It seems like large-scale data breaches that expose thousands upon millions of records are regrettably becoming commonplace today. Protecting your personal and business data should be a priority for anyone that has ever entered information into a web form. Without taking proper steps to secure your data like login credentials, you could make yourself vulnerable to anything from phishing attacks to full account takeover (or even worse). Even a single breach can cost a business upwards of $2.3 million per attack (not to mention the costs related to things like the damage to your reputation) and personal accounts risk losing personal finances, priceless memories (like photos and videos), and more. One of the most basic ways to improve cybersecurity is to make sure you're following best practices for your passwords.
It can be scary out there in the digital world. It seems like not a week goes by where we don’t hear about phishing emails, unpatched vulnerabilities, or the latest strain of ransomware exposing the data of millions of people and businesses to the prying eyes of malicious actors. Every person and every business are potential targets with some of the largest companies in the world susceptible to the same vulnerabilities as the average Joe at their home computer (phishing being a prime example). But all is not lost as October is National Cybersecurity Awareness Month! What better time to review your cybersecurity practices, discover where you can make improvements, and seize the chance to make positive change? Consider it a fall “spring cleaning” for your digital life and business.
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When HPE acquired 3PAR back in 2010, their Storage Array Network got a boost that made them a contender in data security, and storage against companies like Dell EMC and IBM. So far, this flash-optimized data security has successfully competed in the mid-range, and enterprise level storage arenas.
If you're a supplier, contractor or subcontractor with the federal government, you or your colleagues have no doubt heard of NIST 800-171. If you haven't, check out "Everything You Need to Know About NIST 800-171." for all of the details, and how it may affect your business contracts.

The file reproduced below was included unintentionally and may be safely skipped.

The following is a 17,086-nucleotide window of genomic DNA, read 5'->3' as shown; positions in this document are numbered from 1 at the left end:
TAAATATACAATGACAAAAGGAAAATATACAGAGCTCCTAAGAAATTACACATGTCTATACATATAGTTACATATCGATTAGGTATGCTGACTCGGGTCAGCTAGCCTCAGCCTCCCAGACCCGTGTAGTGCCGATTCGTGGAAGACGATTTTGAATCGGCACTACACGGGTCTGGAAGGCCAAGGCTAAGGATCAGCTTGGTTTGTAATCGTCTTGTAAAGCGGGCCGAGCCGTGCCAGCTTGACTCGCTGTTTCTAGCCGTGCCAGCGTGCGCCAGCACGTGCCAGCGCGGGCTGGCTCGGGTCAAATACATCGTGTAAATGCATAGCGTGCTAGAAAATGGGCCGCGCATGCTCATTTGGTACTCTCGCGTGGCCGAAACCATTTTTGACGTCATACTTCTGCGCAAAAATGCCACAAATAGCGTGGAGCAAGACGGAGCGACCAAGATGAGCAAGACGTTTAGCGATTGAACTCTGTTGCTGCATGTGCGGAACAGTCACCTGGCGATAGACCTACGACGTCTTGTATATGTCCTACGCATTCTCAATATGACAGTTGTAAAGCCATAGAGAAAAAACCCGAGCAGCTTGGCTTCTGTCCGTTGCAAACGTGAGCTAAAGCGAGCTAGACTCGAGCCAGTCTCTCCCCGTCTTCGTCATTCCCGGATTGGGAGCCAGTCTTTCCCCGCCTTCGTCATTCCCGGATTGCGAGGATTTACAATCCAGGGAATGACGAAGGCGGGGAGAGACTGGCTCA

Twelve Connecticut state agencies were impacted by a cyber attack over the weekend. According to reports, the cyber attack appeared to be the nefarious ransomware WannaCry that wreaked havoc worldwide in 2017. Officials say that even though approximately 160 computers across twelve agencies were affected, the outbreak was contained by Sunday night and there were no reports of encryption or data loss. Fortunately, it appears that the state was able to effectively mitigate ill effects from the attack. As we’ve discussed with Arthur House, Chief Cybersecurity Risk Officer for the State of Connecticut, our state is an international leader in cybersecurity. This was demonstrated in the state’s response to the attack.
Just under a week into the New Year and the world is already experiencing the first critical vulnerability in 2018. Researchers have discovered two security vulnerabilities that collectively affect most modern chips made by Intel, AMD, and ARM. If exploited, a hacker could potentially steal data from the breached machine ranging from emails and browsing data to login credentials. So, what are these vulnerabilities and what steps can you take to protect your business network from them?
It seems like you can’t open a web browser, scroll through your LinkedIn timeline, or turn on the TV today without hearing about the latest data breach or threat to your cybersecurity. With high-profile breaches like Equifax and global ransomware outbreaks like Bad Rabbit, we’re in a very different world than just a few years ago. Perhaps you find that cyber threats and cybersecurity in general is annoying, overwhelming, or even frustrating but it’s imperative that cybersecurity protection become part of your business strategy. It doesn’t have to be as complicated or costly as you might think.
Last week the third major ransomware outbreak in 2017 was spreading through Eastern Europe and even starting to creep further across the globe. So far striking Russia and Ukraine the most, Bad Rabbit has disrupted industries ranging from media outlets to banks. Some reports even have the attack showing up right here in the U.S. Similar to the Petya/NotPetya ransomware outbreak earlier this year (so similar in fact that Bad Rabbit reportedly shares 2/3 of its code with variants of Petya), this ransomware encrypts a system, requests a ransom (the current rate is about $285 in bitcoin) to decrypt the victim’s files, and then attempts to spread itself across the network. With ransomware and cyberattacks commonplace in today’s world, what takeaways can come out of the Bad Rabbit outbreak to help prevent these types of attacks from derailing your organization?